Huernia keniensis R.E.Fr.
Huernia keniensis var. globosa
Kenya Dragon Flower, Kenyan Dragon Flower
This species is native to Kenya and Tanzania. It occurs in stony to rocky localities, usually in bright shade, at elevations from 4,920 to 6,560 feet (1,500 to 2,000 m).
Huernia keniensis is a small clump-forming succulent with prostrate to erect, irregularly branching stems with prominent acute tubercles widely spaced and joined into five rows up the stem with a V-shaped groove between these rows. The stems are grey-green with small brownish spots or reddish apex. They are thick, fleshy, up to 5 inches (12.5 cm) long, and up to 0.4 inches (1 cm) in diameter. Leaves are rudimentary or absent. Flowers are bell-shaped or cup-shaped, 5-merous, up to 1 inch (2.5 cm) across, and often with five smaller lobes between the main lobes, usually reddish or purplish outside, and dark purple, densely papillose inside. They appear solitary or in groups of two at the base or middle of the stems in winter and do not have a carrion-like smell. Fruits consist of a pair of follicles with numerous, strongly compressed seeds with a coma (a tuft of silky hair) at the apex.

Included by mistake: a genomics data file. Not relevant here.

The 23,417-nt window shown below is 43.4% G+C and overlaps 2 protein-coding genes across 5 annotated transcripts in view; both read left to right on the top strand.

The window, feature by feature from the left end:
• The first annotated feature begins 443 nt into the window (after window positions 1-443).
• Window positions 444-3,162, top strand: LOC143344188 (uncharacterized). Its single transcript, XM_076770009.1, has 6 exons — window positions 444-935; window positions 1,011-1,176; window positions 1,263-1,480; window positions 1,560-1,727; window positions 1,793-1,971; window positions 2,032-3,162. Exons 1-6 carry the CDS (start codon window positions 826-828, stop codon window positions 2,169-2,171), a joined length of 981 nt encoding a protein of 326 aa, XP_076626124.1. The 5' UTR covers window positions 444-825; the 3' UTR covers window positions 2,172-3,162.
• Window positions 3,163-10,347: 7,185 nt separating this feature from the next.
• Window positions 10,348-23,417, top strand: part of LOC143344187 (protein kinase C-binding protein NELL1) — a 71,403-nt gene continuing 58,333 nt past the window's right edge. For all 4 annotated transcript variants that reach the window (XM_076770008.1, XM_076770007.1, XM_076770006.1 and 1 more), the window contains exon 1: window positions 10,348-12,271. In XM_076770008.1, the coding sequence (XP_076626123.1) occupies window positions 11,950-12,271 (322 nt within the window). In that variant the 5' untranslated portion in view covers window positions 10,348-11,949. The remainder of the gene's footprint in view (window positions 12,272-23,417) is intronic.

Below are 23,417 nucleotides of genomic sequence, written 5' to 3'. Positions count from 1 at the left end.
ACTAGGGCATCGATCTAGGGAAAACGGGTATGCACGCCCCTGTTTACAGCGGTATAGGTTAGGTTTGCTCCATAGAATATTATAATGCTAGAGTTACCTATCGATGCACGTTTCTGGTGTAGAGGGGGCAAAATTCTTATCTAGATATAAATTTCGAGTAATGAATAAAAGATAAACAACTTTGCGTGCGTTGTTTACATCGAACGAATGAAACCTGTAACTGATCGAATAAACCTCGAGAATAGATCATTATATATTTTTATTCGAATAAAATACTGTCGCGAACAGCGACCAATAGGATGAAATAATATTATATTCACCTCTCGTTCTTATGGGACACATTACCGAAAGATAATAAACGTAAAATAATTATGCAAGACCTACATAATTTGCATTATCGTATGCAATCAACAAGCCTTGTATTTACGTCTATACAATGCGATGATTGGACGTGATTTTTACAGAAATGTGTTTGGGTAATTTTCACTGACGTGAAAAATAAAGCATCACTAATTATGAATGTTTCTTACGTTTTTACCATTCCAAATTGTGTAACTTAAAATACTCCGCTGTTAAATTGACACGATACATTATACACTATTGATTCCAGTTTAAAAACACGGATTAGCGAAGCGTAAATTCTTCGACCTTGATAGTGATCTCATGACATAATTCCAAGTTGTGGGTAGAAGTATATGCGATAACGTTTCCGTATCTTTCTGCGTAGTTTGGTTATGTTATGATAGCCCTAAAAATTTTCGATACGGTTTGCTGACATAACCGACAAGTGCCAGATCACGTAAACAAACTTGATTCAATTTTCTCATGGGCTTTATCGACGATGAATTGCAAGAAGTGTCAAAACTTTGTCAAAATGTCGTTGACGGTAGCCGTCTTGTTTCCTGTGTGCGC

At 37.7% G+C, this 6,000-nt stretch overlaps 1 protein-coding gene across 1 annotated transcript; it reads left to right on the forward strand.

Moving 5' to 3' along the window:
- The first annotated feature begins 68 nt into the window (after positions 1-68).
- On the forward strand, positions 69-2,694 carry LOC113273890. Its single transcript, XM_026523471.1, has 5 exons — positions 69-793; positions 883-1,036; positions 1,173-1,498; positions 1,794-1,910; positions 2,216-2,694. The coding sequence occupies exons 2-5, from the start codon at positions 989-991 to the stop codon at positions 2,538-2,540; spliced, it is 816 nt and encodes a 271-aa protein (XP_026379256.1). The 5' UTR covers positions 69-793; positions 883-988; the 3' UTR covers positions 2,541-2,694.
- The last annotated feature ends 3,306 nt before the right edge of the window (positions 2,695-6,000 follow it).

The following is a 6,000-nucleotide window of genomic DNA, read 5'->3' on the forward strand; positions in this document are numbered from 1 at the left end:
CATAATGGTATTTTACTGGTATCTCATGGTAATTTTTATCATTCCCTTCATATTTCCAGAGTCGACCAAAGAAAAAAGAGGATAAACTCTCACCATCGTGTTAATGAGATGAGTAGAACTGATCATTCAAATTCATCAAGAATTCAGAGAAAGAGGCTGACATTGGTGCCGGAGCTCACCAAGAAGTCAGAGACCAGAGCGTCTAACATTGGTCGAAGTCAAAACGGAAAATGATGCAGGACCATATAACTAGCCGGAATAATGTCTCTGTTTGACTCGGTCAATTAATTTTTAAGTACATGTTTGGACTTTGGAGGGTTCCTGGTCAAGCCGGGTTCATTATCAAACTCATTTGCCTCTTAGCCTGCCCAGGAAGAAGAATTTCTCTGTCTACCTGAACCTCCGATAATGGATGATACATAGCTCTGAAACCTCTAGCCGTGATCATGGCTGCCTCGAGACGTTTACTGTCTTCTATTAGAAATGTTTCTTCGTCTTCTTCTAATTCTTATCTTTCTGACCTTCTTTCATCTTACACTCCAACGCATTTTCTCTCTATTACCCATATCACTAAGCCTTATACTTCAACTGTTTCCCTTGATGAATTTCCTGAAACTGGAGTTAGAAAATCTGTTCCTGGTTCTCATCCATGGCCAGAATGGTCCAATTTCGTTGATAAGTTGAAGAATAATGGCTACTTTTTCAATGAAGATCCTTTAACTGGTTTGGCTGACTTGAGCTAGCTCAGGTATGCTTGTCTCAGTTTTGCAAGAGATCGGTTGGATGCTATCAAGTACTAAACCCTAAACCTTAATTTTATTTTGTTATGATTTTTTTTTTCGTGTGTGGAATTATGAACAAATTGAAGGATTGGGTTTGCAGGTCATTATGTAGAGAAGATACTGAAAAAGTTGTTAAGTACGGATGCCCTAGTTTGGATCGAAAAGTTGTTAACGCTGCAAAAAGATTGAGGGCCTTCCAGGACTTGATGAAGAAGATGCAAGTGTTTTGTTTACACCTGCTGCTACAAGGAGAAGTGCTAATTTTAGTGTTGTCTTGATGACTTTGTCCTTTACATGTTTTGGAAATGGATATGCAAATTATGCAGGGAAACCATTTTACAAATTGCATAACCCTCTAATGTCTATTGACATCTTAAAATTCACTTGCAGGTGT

USDA hardiness zones 10b to 11b: from 35 °F (+1.7 °C) to 50 °F (+10 °C).
How to Grow and Care
Huernias require a potting mix with excellent drainage. A succulent plant mix of 50 percent pumice or perlite, 25 percent peat or organic mulch, and 25 percent sand helps prevent rotting and overwatering. Roots experience dieback in cool-season dormancy, so plants grow best in shallow containers that allow the soil to dry out quickly. Using clay pots further prevents the soil from staying too wet. An underlayment of coarse gravel below the soil mix also improves drainage. A layer of gravel between the plant and the soil mix in climates with damp, cool summers also prevent the stems from staying too moist.
Outdoor plantings do well in raised beds. Huernias prefer bright light or partial shade. In nature, they grow underneath shrubs or other plants. Too much sun causes stems to develop protective reddish or purple pigmentation and can actually scald the stems. Too little light leads to weak, thin growth with decreased flower production. Huernias grow best between 50 and 80 °F (10 and 27 °C). Protect them from freezing weather.
See more at How to Grow and Care for Huernia.
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